2) With the Makerbot, a standard motor is used to feed the ABS. You can't vary the feed rate depending on the tightness of the curve, which you really need. The RepRap Mendel uses a stepper motor to improve upon this.
3) Many variations of the extruder have been developed over time, since the PTFE thermal barrier on a Makerbot wears down over time and does not handle pressure and heat well, gaps form where plastic oozes out. You need a hot tip area to melt the plastic but a cooler barrel further up to dissipate the heat from the rest of the head.
4) The original extruder designs also didn't allow for easy changing of plastics. (whether color or types) Newer designs allow for quick release mechanisms to improve this.

The other issue when printing larger items with ABS is the fact that the plastic will warp if it cools down too quickly. (the edges will start to curl up) Many use a heated platform to reduce/eliminate the warping. Others have tried a heated chamber to allow for slower cooling.

I haven't had much of a problem with having a geared wheel with an idler wheel, but we have also rebuilt/upgraded our extruder head a couple of times so maybe that's why. We are looking for a quick-connect option, although I don't know what one of the other guys at our hacker space is considering.



Bowden Cable Concept

PostPosted: Wed Aug 18, 2010 3:05 am
by bdring
I decided to run with the suggestion rEd86 proposed. This moves the motor away from the moving head and feeds the material Bowden Cable style. This significantly reduces the size of moving head. I show it next to the laser lens carriage, but it could simply quick mount to the carriage.

I decided to go with mostly stock MaketBot parts to start with. I am sure many people can suggest improvements, but I need to get something going so I can get up to speed on how these things work.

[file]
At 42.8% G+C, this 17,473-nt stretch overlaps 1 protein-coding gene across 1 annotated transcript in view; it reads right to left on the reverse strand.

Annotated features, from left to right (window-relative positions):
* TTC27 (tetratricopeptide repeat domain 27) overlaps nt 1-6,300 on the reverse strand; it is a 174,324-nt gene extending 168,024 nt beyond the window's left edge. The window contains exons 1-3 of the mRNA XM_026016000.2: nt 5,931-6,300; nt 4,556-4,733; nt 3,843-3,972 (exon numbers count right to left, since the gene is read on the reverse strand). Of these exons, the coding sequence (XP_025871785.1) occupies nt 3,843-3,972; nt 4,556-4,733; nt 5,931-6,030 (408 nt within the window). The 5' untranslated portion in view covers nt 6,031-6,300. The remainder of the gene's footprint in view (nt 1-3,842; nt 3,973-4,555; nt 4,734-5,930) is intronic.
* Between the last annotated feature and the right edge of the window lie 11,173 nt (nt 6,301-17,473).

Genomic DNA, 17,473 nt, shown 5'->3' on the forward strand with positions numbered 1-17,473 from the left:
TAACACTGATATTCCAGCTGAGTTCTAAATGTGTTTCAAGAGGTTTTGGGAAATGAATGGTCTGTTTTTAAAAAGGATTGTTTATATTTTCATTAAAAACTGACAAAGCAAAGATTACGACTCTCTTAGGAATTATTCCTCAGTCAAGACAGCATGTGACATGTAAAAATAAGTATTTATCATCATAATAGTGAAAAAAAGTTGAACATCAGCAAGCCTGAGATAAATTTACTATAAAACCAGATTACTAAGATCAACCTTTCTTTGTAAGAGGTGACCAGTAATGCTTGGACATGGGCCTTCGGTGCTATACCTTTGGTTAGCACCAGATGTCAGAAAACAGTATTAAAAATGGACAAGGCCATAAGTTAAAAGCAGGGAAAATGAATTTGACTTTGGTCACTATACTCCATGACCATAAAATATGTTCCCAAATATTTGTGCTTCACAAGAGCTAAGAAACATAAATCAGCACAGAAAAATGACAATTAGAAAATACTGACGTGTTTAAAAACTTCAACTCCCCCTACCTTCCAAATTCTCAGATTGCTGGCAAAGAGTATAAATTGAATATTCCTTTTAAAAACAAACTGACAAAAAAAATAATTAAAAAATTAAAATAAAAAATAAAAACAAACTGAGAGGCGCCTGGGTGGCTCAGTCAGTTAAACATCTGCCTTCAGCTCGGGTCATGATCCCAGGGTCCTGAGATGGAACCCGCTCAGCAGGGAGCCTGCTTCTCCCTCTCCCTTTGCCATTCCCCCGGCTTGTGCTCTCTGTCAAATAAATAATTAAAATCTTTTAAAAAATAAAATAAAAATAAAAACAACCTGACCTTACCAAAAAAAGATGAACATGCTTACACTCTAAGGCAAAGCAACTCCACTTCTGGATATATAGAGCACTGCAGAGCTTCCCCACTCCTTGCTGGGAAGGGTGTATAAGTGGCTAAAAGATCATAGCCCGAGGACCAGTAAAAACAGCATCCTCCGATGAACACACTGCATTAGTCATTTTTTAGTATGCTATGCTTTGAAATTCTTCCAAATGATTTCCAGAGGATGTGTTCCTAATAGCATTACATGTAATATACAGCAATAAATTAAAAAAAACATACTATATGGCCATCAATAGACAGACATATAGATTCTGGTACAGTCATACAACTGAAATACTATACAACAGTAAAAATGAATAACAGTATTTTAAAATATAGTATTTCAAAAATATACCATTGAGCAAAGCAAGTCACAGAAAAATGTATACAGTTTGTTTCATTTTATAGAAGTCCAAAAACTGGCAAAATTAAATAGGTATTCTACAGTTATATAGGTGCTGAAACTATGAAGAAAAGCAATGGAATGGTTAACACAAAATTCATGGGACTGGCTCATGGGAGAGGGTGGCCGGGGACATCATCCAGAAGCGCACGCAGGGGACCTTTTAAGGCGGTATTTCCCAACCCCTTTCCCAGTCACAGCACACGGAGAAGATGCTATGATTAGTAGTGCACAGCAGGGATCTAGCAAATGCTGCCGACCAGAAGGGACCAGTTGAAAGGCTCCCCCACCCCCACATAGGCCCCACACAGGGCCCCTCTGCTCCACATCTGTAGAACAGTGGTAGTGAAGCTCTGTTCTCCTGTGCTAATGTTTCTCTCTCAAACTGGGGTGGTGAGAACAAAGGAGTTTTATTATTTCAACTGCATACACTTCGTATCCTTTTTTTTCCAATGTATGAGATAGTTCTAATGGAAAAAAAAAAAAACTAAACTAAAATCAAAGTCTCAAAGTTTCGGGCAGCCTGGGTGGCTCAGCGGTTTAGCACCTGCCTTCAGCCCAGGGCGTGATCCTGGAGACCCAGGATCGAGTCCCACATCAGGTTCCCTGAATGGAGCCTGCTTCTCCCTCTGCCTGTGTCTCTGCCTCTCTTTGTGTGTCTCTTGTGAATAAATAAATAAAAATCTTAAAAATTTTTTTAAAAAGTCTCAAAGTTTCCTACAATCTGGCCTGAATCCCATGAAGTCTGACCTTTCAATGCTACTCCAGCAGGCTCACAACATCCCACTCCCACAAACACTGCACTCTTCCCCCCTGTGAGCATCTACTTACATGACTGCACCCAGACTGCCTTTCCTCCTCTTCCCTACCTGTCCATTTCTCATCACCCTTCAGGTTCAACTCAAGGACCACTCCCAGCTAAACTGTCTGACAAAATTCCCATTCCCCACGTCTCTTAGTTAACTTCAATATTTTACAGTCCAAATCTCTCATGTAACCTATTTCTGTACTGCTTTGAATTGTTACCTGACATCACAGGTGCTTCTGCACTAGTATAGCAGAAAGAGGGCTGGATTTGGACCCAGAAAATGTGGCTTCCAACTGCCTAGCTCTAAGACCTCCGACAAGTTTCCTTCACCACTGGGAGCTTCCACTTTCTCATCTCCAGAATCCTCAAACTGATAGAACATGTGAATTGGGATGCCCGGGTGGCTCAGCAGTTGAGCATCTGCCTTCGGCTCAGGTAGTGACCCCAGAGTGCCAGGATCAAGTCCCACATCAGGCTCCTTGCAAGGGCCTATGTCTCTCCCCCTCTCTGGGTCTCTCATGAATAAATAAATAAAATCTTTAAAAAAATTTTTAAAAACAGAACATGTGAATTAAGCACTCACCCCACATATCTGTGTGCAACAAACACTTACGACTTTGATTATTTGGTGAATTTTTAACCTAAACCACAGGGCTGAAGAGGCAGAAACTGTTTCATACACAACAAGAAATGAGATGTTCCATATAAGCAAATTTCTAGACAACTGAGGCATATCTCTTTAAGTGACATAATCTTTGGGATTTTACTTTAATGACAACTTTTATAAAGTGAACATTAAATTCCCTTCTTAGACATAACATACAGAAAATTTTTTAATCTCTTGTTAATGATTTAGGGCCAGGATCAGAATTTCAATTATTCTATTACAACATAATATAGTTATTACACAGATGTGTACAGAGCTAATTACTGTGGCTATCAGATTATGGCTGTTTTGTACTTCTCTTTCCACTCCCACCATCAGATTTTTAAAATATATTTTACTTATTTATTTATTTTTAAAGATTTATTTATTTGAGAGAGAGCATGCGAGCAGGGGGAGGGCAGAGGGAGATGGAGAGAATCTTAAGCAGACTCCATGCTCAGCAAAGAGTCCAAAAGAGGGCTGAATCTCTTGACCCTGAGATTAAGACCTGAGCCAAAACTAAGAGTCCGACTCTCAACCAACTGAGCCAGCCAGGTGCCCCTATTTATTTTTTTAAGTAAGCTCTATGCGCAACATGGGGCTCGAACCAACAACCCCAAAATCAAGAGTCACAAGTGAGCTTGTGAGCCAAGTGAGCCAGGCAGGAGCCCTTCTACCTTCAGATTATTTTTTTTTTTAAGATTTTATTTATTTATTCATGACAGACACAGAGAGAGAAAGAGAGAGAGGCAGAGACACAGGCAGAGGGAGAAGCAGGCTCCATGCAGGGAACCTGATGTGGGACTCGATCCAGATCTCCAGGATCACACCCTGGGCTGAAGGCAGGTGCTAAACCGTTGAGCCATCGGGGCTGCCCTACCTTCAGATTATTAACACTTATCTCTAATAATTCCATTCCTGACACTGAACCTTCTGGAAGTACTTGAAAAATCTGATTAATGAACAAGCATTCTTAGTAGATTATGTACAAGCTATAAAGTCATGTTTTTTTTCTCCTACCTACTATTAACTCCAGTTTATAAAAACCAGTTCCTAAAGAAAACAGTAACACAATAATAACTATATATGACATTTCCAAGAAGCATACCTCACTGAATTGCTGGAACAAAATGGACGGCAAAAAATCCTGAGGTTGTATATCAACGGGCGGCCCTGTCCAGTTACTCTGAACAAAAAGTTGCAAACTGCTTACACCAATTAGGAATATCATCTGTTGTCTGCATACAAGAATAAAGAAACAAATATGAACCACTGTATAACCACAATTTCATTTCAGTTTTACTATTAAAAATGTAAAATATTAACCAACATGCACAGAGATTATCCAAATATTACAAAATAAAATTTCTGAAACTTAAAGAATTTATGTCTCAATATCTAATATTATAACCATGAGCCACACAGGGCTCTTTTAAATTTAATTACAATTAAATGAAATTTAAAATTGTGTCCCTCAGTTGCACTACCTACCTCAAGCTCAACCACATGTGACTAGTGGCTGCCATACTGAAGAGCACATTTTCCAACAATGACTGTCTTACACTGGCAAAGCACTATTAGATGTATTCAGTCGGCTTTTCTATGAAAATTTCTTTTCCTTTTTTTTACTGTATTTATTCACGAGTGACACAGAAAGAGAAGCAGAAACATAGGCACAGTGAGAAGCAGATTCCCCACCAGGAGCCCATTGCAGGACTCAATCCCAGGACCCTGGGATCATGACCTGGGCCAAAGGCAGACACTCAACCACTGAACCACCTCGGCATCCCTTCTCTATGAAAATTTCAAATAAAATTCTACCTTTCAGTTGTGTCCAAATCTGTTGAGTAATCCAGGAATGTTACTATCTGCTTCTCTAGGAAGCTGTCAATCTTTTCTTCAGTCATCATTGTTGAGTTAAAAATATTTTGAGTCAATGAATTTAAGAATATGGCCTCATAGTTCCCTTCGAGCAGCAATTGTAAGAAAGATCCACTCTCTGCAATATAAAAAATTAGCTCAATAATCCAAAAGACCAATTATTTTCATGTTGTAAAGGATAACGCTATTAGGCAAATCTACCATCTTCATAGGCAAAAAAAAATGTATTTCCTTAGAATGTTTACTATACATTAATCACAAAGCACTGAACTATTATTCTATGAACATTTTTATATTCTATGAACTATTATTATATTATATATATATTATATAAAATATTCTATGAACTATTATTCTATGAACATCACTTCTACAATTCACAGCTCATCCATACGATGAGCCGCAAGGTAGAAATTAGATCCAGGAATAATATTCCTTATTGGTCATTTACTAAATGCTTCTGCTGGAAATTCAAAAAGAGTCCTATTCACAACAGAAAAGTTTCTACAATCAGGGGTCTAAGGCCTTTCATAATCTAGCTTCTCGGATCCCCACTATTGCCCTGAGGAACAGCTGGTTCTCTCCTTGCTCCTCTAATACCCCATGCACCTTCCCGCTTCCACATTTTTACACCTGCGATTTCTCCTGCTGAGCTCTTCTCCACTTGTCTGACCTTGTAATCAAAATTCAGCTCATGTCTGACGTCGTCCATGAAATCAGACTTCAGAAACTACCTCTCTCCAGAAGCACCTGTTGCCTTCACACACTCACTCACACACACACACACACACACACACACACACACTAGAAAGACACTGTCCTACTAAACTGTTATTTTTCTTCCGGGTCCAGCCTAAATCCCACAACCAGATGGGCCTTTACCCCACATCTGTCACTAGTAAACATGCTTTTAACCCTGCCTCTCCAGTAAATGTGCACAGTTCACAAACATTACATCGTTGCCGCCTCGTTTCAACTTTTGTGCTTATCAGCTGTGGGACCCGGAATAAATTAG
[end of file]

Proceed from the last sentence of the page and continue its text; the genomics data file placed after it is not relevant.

I ordered the parts from Makerbot and have some tubing coming from McMaster. i will try both HDPE and PTFE. I want to get a feel for the flexibility and the friction.


Re: The Chimera Project - Laser + 3D Printing

PostPosted: Wed Aug 18, 2010 5:59 pm
by bdring
I got the tubing from McMaster already. McMaster is amazing. I ordered it at about 1:30pm yesterday and it was delivered the same day! i am about 15 miles from the warehouse.

I thought a great way to attach this would be to thread the tubing into each end. It did an experiment on both the HDPE and PTFE, which are both 1/8" ID 1/4" O.D. I think it turned out great. That is a 1/4-20 thread.
The trick is holding onto the slippery tubing. I used a 1/4" lathe collet. I put a 1/8" brass rod inside first to keep it straight and keep it from collapsing. The thread hold strong (about 40lb pull) on a standard thickness nut. The thread is very slippery so it will easily loosen. I think I might use a long coupling nut to get more thread engagement.

This is the PTFE tubing. It has a tighter ID and is more slippery, so that will be my first test.

Re: The Chimera Project - Laser + 3D Printing

PostPosted: Wed Aug 18, 2010 6:11 pm
by rEd86
Great job! Another source that has done a lot with extruder head design is:

They are in the Midwest (Cleveland Ohio I think) and have been a pleasure to work with. Rick has really improved on the MakerBot process and has a new compact head pictured here: ... sneak-peek

I think they would be a great solution for our final version. I see a u-slot that this would slide into and lock in place... I can reach out to Rick to see what his thoughts are and if he would be interested in getting involved. We've ordered a lot of products from him for our MakerBot at the HIVE13 space.


Re: The Chimera Project - Laser + 3D Printing

PostPosted: Wed Aug 18, 2010 9:06 pm
by bdring
slide into and lock in place
...yes i was thinking along the same lines. This uses some thumb screws to lock it in place.

Re: The Chimera Project - Laser + 3D Printing

PostPosted: Fri Aug 20, 2010 3:39 am
by bdring
I cut the parts and test loosely assembled the extruder. This uses a stock MakerBot nozzle, barrel and insulator. The rest is custom. I threaded the lower metal plate. I thought this might reduce stress on the insulator. The tubing threads into a 1/4-20 coupling nut.